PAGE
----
We evolved from a team to a tribe. A tribe with our own communication channels, our jokes, our standard way of solving problems. With a grown/agile mindset, aligned with the XP/DevOps values and practices.

It is incredible, but we are now spread over more than five different startups, and still all of us are thinking about spreading our values, our way of thinking, our way of solving problems. Sharing knowledge, sharing values, sharing solutions. I didn't lose a great team; I got a tribe instead. :)

Currently, we have two telegram channels, which we use to communicate or to obtain great solutions to any problem that we share.
Moreover, we are thinking about creating our invitational conference: the “Tejones Conf", an event for ourselves, our families and friends of us. If we aren't a tribe, I don’t know what we are.


The history of the Honey Badger team:

Blogs from other other Honey Badger tribe members:

Sunday, July 29, 2018

Tuesday, July 17, 2018

Agile is counterintuitive

A good Agile culture for a technology-based company is counterintuitive for most people, as we were educated to use cost accounting and resource efficiency instead of flow efficiency. Neither do we know how to collaborate and work in teams, as well as it being very common to see Engineering as a team to control: as a service provider, instead of as part of the business.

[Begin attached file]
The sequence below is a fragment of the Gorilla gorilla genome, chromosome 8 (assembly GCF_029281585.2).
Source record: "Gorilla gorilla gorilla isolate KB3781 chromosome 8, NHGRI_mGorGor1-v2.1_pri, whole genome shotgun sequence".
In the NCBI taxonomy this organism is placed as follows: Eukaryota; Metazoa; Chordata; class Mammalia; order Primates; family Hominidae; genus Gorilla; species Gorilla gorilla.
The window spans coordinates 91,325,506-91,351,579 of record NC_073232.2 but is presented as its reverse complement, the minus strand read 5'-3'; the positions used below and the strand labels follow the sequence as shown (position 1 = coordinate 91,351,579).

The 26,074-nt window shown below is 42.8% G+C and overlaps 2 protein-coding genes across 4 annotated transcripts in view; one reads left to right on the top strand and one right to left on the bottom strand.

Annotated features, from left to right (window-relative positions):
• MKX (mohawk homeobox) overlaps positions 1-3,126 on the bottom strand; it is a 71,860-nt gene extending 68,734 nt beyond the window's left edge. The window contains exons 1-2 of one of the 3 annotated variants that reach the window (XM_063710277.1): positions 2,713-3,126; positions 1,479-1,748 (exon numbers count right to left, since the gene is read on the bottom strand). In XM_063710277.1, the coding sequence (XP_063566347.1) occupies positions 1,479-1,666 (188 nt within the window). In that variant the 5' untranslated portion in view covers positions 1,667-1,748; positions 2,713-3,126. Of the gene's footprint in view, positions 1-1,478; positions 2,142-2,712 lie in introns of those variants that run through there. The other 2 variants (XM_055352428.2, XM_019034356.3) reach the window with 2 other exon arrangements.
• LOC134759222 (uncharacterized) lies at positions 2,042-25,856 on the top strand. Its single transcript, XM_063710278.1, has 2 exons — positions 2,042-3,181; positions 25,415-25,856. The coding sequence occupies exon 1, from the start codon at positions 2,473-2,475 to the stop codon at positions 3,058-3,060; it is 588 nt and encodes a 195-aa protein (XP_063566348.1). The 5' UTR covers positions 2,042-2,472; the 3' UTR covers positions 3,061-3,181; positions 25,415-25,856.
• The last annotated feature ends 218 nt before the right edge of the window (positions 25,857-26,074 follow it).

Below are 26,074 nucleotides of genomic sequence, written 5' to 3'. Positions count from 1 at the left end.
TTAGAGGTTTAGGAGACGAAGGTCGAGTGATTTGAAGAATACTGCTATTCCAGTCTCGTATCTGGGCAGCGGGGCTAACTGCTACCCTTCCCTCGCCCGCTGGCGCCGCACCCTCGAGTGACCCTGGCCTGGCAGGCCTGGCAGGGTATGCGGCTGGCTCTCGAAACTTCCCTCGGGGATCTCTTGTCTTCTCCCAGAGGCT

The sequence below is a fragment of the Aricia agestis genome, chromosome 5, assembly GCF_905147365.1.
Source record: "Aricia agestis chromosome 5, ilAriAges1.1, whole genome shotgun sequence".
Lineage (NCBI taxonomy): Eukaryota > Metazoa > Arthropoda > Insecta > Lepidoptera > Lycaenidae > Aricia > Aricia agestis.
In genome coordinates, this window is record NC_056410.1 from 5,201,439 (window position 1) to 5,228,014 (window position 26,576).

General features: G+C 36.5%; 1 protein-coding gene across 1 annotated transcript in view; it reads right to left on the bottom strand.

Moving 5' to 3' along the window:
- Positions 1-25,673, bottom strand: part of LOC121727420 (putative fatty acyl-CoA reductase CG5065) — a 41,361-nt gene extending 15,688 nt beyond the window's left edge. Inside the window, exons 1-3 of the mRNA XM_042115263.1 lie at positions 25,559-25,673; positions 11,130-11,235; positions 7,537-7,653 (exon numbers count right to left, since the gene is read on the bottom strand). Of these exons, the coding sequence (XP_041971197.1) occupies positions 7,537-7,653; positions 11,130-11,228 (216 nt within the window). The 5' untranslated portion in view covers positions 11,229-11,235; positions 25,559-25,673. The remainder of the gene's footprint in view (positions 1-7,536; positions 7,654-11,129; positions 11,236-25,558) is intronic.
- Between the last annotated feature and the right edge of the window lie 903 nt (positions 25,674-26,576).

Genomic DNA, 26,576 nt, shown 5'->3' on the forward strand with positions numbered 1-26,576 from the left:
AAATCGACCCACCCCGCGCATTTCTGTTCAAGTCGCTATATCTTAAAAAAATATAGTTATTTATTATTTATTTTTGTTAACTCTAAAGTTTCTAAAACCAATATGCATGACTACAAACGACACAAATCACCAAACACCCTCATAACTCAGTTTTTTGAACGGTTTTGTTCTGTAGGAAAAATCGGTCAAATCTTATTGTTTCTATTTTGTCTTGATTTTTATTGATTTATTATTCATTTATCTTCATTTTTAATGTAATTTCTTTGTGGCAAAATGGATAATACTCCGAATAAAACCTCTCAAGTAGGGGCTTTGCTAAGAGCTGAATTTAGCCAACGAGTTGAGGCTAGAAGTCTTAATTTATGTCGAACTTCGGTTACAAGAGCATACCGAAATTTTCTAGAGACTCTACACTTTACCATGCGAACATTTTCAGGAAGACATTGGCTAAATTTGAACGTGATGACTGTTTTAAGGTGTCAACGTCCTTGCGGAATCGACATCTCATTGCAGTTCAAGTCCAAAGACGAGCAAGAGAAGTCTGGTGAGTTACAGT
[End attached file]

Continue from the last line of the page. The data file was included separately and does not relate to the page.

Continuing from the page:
At the organization and team level, at least, the following practices are counterintuitive:
  • Increase Focus and reduce the work in progress (WIP).
  • Organize people around the work minimizing hands offs (requires generalists and collaboration), instead of in functional silos (need specialists) with central coordination.
  • Self-organized autonomous cross-functional product teams that require trust, power, and team responsibility, instead of a culture of Command and Control. 
  • The NoEstimates movement to avoid waste.
  • A continuous flow of small increments (instead of large batches of work).
  • Maximizing the amount of work not done, that can often be confused with laziness, without keeping in mind that this is an excellent strategy to avoid complexity, reduce waste and reduce maintenance costs.